From Chiptune to Orchestration

Full article originally published in the Spring 2016 edition of Pan Pipes, newsletter of Sigma Alpha Iota International Music Fraternity.

For some, video games are a hobby. It’s something to do on the weekends, or in a rare moment of free time, or known only as a fleeting obsession of teenage children. But for some, like Alyssa Menes, the love of gaming evolves into a career.

Menes is a game composer and sound designer based in New Jersey. She holds a degree in Music Theory and Composition, but it wasn’t during college that she found her career path. It was several years later, while working in an unrelated field simply to pay the bills, that she attended a panel on game audio at the Music and Gaming Festival (MAGFest) in Washington, D.C. The panelists discussed how to break into the gaming industry at the local level through independent game developers or smaller companies. Inspiration hit: This is awesome, she thought. I can do this!

Soon after, she began attending game development events locally. “As a freelancer,” Menes says, “you have to actively build your work. Initially there’s a lot of going to events and growing the network.” She started getting work creating sound effects for many independent games, but her first big project was composing the ending credit scene for an indie game titled Blackwell Epiphany. “Once your name starts to get out there,” she says, “the people start coming to you.” . . . With a background in classical composition, [Menes] uses live recordings and incorporates a lot of woodwinds and strings into her work. But there is also something to be said for the vintage feel of the Atari. “Sometimes a game developer wants to use chiptune,” Menes says, “and I have to simplify.”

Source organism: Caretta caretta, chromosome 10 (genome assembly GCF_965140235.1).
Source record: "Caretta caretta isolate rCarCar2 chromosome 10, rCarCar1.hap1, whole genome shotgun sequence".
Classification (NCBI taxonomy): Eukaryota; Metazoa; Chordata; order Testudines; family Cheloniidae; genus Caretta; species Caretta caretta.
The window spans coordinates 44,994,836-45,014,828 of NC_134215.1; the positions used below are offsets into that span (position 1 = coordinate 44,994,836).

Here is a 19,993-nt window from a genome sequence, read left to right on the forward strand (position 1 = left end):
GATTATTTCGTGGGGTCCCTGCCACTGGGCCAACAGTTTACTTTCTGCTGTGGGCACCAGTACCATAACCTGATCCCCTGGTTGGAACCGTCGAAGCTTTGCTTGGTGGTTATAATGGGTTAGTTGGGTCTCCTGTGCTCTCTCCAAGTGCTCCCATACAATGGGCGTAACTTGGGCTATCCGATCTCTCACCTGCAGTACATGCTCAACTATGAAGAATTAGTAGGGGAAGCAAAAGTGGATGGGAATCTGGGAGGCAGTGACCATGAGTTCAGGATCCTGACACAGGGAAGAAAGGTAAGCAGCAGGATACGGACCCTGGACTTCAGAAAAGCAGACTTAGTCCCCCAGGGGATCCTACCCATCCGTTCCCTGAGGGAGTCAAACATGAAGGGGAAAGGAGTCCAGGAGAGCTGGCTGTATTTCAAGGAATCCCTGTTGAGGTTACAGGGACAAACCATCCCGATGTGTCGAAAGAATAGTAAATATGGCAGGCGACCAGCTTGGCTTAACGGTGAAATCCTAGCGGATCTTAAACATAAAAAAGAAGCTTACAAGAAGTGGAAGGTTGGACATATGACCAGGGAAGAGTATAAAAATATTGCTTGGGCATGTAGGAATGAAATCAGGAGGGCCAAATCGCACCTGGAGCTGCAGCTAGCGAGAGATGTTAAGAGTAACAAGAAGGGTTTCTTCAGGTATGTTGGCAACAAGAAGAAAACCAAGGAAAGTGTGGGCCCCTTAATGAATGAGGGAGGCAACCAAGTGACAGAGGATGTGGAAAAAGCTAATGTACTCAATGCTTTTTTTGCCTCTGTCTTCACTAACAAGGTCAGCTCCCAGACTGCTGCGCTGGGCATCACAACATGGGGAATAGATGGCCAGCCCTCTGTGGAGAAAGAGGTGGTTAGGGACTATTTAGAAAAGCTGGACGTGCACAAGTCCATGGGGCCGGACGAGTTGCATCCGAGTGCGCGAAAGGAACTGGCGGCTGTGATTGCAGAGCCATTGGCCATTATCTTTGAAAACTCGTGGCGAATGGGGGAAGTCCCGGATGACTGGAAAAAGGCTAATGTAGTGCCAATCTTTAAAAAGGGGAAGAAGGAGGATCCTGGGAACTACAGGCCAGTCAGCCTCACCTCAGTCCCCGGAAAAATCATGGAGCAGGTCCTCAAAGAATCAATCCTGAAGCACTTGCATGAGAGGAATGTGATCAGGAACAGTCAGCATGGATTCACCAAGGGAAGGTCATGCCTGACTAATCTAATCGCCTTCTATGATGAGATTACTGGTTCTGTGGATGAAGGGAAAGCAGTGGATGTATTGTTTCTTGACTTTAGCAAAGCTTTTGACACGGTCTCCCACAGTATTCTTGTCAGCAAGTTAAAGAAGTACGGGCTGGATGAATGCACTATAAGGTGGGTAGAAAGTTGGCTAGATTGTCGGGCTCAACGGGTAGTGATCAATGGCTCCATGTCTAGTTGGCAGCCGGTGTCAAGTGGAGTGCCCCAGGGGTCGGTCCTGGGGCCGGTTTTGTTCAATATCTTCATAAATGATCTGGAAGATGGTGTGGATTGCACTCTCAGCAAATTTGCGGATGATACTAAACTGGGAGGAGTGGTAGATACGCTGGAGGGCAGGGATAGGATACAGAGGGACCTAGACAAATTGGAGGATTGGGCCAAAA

Her musical career doesn’t stop there. On top of composition, Menes also offers private music instruction, plays bass guitar for Asphalt Grey—a local rock band—and, her most recent project, founded the Montclair Gamer Symphony Orchestra. “I really wanted to provide a community outlet for musicians who don’t have an opportunity to play,” she says of the orchestra. “Gaming music is very near and dear to me, and I wanted a place where we could come together and have fun.” She brings her composition and teaching background into rehearsals. She encourages the orchestra’s members to arrange music, which gives them a chance to do something they wouldn’t otherwise have an opportunity to learn. “But it’s a learning experience for everyone,” she says. This is Menes’s first time conducting for a group, and also several of its members are returning to their instruments after years of not playing. The group is preparing for its first concert this summer.

It’s not all work and no play—Menes also makes time to actually play the games, both for fun and for research. She’s currently into Just Cause 3 and Fire Emblem Fates, and is also involved in Smash Brothers competitions. “Not professionally. It’s just for fun.” Then, she added with a laugh, “But for glory.”